Posted by on April 18, 2020 9:35 am
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By Roger Bate, American Enterprise Institute

 

Chloroquine products are in high demand since President Trump touted them as possible treatment for the coronavirus in March. Original research done by the Safe Medicines Coalition, of which I’m a member, shows that fake versions of these products have reached the US market via rogue web pharmacies. Approximately 15 percent of samples (7 of 47) from non-credentialed web pharmacies failed assessment with a handheld spectrometer.

 

None of the samples from credentialed web pharmacies failed the assessment. The takeaway is clear: buying chloroquine from non-credentialed web sites carries a great risk.  

 

Chloroquine products have been used to treat malaria for decades. I’ve used them myself when I had the disease 16 years ago. They are also used to treat lupus and rheumatoid arthritis today. They have side effects and can be fatal in high doses, so it’s a bad idea to take them for any reason without consulting a doctor. While President Trump later qualified his enthusiasm for chloroquine as a COVID-19 treatment with this advice, it hasn’t stopped many people from trying to obtain these medicines online.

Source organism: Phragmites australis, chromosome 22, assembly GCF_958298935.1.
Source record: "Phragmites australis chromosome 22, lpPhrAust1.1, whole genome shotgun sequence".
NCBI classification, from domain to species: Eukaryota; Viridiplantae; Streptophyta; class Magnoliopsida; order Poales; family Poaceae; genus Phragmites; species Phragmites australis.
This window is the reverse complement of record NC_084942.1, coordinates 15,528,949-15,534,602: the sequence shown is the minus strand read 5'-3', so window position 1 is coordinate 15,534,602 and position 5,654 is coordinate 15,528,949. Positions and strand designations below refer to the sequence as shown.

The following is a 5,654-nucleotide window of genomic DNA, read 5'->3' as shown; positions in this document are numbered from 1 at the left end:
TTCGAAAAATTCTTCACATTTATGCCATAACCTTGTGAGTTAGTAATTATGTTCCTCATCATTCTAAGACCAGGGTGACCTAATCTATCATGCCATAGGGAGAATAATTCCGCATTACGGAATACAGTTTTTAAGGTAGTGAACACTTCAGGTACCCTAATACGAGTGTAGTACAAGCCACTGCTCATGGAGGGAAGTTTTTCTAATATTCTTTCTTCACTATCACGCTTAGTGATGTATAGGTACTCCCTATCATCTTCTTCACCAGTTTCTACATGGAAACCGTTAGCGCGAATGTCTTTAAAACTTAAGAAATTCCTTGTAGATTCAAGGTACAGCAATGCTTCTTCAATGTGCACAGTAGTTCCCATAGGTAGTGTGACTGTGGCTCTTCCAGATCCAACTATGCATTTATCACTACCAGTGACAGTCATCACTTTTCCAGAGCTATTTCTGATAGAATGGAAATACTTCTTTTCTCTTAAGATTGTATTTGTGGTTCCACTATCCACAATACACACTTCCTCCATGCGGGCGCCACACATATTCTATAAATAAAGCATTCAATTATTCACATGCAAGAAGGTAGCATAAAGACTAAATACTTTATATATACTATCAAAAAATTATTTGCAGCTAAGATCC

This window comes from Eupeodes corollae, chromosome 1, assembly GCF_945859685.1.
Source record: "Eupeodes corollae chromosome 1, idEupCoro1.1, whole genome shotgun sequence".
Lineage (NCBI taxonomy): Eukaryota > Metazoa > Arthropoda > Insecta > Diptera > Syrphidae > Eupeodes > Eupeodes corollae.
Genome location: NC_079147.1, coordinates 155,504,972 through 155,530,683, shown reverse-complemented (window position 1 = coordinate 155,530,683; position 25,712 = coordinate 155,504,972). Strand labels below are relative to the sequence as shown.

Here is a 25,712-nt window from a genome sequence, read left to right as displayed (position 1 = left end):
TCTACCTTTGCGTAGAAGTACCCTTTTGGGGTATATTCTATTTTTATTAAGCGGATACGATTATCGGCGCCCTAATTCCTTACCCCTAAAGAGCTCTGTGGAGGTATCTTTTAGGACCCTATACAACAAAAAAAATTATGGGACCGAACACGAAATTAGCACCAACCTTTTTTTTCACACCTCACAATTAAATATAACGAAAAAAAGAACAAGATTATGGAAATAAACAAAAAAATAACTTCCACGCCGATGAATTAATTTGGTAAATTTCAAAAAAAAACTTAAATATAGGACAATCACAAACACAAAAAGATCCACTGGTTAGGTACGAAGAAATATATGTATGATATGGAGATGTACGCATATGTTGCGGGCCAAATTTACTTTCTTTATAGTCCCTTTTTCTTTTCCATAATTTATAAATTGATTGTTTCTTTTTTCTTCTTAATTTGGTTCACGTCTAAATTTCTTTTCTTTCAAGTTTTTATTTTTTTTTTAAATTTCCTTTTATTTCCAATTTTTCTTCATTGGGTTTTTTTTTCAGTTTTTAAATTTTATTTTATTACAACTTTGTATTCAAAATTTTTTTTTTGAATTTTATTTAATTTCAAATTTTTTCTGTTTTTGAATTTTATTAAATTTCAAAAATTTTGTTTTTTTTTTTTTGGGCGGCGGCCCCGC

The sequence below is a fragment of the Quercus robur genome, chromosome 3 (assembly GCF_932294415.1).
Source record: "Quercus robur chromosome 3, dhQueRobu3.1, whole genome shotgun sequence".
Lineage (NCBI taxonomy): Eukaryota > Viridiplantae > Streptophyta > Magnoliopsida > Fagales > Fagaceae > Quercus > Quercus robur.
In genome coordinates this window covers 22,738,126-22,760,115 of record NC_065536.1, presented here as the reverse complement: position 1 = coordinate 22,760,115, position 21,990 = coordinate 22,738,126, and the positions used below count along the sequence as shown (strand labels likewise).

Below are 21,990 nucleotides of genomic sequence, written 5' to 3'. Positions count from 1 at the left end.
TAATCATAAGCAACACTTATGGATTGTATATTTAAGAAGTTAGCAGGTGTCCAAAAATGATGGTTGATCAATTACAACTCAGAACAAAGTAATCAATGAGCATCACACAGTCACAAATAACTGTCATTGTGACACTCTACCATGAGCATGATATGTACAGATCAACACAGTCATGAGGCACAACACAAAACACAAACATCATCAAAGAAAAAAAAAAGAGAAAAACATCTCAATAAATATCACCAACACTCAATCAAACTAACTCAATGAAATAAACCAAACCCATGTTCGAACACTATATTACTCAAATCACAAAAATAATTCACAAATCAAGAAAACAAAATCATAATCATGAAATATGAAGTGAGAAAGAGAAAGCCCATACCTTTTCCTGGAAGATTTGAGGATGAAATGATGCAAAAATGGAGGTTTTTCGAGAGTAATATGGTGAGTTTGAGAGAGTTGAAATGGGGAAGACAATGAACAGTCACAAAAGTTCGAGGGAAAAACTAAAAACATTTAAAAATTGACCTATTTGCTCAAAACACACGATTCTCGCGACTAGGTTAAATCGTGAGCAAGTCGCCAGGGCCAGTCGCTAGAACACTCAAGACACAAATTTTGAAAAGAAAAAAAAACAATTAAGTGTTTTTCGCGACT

Here’s what that could look like.

 

We bought chloroquine and hydroxychloroquine from 14 web pharmacies that are credentialed by PharmacyChecker.com or the Canadian Internet Pharmacy Association. We tested these products with a handheld spectrometer, and found no fakes. We also bought from two dozen web pharmacies that were not credentialed by any public or private group. In this latter group, we received 47 treatments. Seven contained no active ingredient and were almost certainly fake. They would not have treated malaria or lupus, and may even have proved fatal. Many fakes often contain heavy metal contaminants, since the criminal organizations making them use the cheapest ingredients, like road paint, to make them look real.

 

The fakes were slightly cheaper on average than the real products, but not enough for price to be a useful guide. A much larger and stratified sample by manufacturer and location of manufacture would provide a more reliable indicator of quality and the likelihood of buying fake chloroquine and hydroxychloroquine over the net. But this small convenience sample clearly shows that fakes are making their way into the US marketplace.

 

If you want to buy chloroquine products on the web, you’d better be sure they’re coming from a legitimate credentialed source. The coronavirus might not kill you, but fake chloroquine products might.

 


Roger Bate is a visiting scholar at the American Enterprise Institute and a member of the Safe Medicines Coalition.